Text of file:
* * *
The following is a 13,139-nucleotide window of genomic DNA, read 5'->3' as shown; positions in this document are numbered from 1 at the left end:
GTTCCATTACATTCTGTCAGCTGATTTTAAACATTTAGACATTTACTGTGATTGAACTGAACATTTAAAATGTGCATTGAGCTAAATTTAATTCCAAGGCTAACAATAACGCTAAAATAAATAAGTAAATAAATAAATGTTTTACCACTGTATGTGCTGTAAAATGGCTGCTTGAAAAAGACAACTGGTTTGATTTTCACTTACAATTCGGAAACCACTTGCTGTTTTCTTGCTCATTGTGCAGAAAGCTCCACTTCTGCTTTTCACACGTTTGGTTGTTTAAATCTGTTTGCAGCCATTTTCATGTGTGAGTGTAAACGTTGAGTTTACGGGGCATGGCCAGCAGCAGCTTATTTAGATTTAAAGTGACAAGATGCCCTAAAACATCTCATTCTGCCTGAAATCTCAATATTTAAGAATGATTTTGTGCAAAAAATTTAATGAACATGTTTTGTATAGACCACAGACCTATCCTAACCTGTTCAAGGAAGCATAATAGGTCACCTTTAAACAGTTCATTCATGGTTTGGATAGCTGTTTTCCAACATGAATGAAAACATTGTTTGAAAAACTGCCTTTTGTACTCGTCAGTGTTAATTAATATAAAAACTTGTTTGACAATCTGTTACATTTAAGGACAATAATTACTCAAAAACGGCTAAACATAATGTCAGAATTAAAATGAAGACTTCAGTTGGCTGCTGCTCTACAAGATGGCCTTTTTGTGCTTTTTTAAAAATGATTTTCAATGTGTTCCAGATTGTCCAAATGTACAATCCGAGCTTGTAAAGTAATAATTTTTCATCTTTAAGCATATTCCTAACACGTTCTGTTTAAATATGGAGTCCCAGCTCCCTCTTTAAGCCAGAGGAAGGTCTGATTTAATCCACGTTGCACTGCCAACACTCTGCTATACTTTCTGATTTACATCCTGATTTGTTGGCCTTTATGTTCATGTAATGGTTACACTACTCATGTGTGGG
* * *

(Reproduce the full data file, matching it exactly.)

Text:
The following is a 13,139-nucleotide window of genomic DNA, read 5'->3' as shown; positions in this document are numbered from 1 at the left end:
GTTCCATTACATTCTGTCAGCTGATTTTAAACATTTAGACATTTACTGTGATTGAACTGAACATTTAAAATGTGCATTGAGCTAAATTTAATTCCAAGGCTAACAATAACGCTAAAATAAATAAGTAAATAAATAAATGTTTTACCACTGTATGTGCTGTAAAATGGCTGCTTGAAAAAGACAACTGGTTTGATTTTCACTTACAATTCGGAAACCACTTGCTGTTTTCTTGCTCATTGTGCAGAAAGCTCCACTTCTGCTTTTCACACGTTTGGTTGTTTAAATCTGTTTGCAGCCATTTTCATGTGTGAGTGTAAACGTTGAGTTTACGGGGCATGGCCAGCAGCAGCTTATTTAGATTTAAAGTGACAAGATGCCCTAAAACATCTCATTCTGCCTGAAATCTCAATATTTAAGAATGATTTTGTGCAAAAAATTTAATGAACATGTTTTGTATAGACCACAGACCTATCCTAACCTGTTCAAGGAAGCATAATAGGTCACCTTTAAACAGTTCATTCATGGTTTGGATAGCTGTTTTCCAACATGAATGAAAACATTGTTTGAAAAACTGCCTTTTGTACTCGTCAGTGTTAATTAATATAAAAACTTGTTTGACAATCTGTTACATTTAAGGACAATAATTACTCAAAAACGGCTAAACATAATGTCAGAATTAAAATGAAGACTTCAGTTGGCTGCTGCTCTACAAGATGGCCTTTTTGTGCTTTTTTAAAAATGATTTTCAATGTGTTCCAGATTGTCCAAATGTACAATCCGAGCTTGTAAAGTAATAATTTTTCATCTTTAAGCATATTCCTAACACGTTCTGTTTAAATATGGAGTCCCAGCTCCCTCTTTAAGCCAGAGGAAGGTCTGATTTAATCCACGTTGCACTGCCAACACTCTGCTATACTTTCTGATTTACATCCTGATTTGTTGGCCTTTATGTTCATGTAATGGTTACACTACTCATGTGTGGG